Coronavirus and the Engaged Campus

March 10, 2020

UPDATED APRIL 9, 2020

Iowa & Minnesota Campus Compact will host a weekly virtual discussion on this topic every Friday at 2:30 pm central for resource-sharing, ideas, and camaraderie. Register to join here and take our survey on what you’d like to see with future meetings. All Campus Compact members welcome. Our team is also available to you for questions, consultations, and event virtual course presentations!

Below is our original post with updated resource links being added to the bottom daily. We also want to point to two new articles that offer ideas for the higher education response doing forward. First, National President Andrew Seligsohn just shared this blog on our how members are mobilizing in this crisis. Second, this blog from GlobalSL summarizing some wonderful ideas and resources for Campus-Community Engagement and Civic Organizing, Coronavirus Syllabi, Online Social Action Coursework & Humanization, and Nurturing and Reimagining.

As the novel coronavirus (COVID-19) continues to spread, higher education institutions are taking steps to protect their students, employees, and communities. These steps have unique implications for community-engaged campuses trying to meet the civic mission of higher education. Iowa & Minnesota Campus Compact are gathering resources to help member campuses consider these implications.

Always consult health authorities first for the best information on risk and recommended precautionary steps. Do not rely on social media posts for information. Updates are available from local and state public health departments (here are Iowa and Minnesota) and the Centers for Disease Control and Prevention (CDC), including updated Travel Notices for countries with community transmission. 

Community-engaged work

Some campuses have chosen to close campus and/or move to only online classes for some period of time. This will have implications for community-engaged courses and projects. The best way to start making contingency plans is to reach out to all community partners. Set up a time to talk through possibilities if classes are canceled and ask how it would impact their work. An overall communications plan that covers different contingencies is a great way to make sure you and partners are prepared. Also, consider including a key contact for community partners with questions on the web page or email response that your campus shares about the issue.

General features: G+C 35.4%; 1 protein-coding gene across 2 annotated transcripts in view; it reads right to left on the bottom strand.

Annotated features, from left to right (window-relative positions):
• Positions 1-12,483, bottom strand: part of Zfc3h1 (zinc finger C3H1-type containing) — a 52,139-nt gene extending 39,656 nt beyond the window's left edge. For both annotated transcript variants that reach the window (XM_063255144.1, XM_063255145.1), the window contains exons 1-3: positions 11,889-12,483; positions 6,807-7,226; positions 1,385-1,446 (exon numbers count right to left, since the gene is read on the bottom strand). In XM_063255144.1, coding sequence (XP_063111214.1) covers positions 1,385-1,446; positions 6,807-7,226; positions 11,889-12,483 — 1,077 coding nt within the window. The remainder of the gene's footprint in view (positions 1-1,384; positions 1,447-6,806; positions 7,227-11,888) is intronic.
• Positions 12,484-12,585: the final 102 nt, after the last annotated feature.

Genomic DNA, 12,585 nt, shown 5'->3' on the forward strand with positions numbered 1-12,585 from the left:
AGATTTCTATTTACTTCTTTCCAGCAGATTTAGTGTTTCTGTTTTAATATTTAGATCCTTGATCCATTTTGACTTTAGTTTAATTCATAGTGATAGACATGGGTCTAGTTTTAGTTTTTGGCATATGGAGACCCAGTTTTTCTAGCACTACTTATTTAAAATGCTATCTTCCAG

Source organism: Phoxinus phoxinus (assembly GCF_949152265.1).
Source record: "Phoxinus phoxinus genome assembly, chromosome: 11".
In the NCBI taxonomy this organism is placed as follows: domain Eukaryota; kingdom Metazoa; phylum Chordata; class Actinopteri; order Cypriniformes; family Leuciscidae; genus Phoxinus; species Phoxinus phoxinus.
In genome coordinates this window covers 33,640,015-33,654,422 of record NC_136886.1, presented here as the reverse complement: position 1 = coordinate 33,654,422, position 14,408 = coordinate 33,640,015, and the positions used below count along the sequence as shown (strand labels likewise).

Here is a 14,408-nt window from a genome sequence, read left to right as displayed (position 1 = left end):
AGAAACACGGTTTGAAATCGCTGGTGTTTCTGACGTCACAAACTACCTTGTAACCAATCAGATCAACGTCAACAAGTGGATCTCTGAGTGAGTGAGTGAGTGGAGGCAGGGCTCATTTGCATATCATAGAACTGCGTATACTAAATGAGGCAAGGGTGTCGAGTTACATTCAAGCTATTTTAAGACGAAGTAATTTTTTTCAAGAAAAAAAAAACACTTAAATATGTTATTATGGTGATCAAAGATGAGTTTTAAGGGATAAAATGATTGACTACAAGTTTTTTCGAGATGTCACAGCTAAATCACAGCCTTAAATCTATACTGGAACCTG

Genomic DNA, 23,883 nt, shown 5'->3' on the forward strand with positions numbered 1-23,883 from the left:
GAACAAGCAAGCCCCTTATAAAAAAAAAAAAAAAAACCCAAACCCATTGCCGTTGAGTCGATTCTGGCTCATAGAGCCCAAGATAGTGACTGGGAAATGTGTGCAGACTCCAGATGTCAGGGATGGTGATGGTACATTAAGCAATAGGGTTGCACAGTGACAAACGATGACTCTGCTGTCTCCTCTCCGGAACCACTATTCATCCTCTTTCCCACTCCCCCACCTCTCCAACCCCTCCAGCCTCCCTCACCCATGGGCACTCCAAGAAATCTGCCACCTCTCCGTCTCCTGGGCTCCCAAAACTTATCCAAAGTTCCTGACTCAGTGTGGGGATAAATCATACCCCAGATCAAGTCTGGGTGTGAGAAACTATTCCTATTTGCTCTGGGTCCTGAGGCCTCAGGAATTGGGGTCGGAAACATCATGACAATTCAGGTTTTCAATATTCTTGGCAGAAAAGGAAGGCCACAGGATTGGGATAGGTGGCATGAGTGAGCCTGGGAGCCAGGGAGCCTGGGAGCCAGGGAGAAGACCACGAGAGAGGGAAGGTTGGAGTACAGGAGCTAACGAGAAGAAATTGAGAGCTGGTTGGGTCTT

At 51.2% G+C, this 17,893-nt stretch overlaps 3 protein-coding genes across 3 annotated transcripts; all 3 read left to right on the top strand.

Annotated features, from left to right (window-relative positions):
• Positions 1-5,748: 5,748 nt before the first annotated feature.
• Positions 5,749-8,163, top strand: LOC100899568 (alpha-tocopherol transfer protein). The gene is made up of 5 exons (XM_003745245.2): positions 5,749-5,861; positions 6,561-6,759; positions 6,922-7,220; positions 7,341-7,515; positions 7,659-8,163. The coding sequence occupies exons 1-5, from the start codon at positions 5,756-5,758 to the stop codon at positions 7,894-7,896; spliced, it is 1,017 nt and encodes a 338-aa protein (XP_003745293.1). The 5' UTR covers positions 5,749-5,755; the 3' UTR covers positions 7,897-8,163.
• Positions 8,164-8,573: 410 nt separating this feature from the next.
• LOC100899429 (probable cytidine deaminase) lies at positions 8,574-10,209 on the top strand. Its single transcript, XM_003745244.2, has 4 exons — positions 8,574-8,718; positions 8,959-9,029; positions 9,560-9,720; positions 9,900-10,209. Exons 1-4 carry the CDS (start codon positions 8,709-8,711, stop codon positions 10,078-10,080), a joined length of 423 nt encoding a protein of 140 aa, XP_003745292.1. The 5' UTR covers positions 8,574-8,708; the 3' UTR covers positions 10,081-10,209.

Even if campuses do not close or go online, community partners may have changes to who they can have at their site or there may be other disruptions to planned projects. Communicate with everyone to check in regardless of the status of your campus and start developing contingency plans. Also ask how the response is impacting the services they provide and consider shifting your resources to the areas where they most need support, even if that doesn’t align with your original goals. Flexibility and communication are key to maintaining partnerships. St. Olaf College and Carleton College created this survey for their local partners to gather information jointly.

Community engagement professionals and others can support faculty in shifting their course plans. Some projects may be able to continue online or in a condensed format. Others may need to be postponed. This spreadsheet offers great resources for online teaching as faculty consider how to continue to meet educational goals in a different context for ALL students.

Ideas from other campuses that have moved to online instruction:

  • Depending on the situation, it may be possible for many service-learning, internship, and clinical placements to continue even as classes go online
  • Communicate one message to community partners about what to expect and who to contact
  • Encourage faculty to reach out to partners right away to explore options, many project may be able to continue virtually or partners may have other work that can be done online (see below for ideas)

Supporting students and employees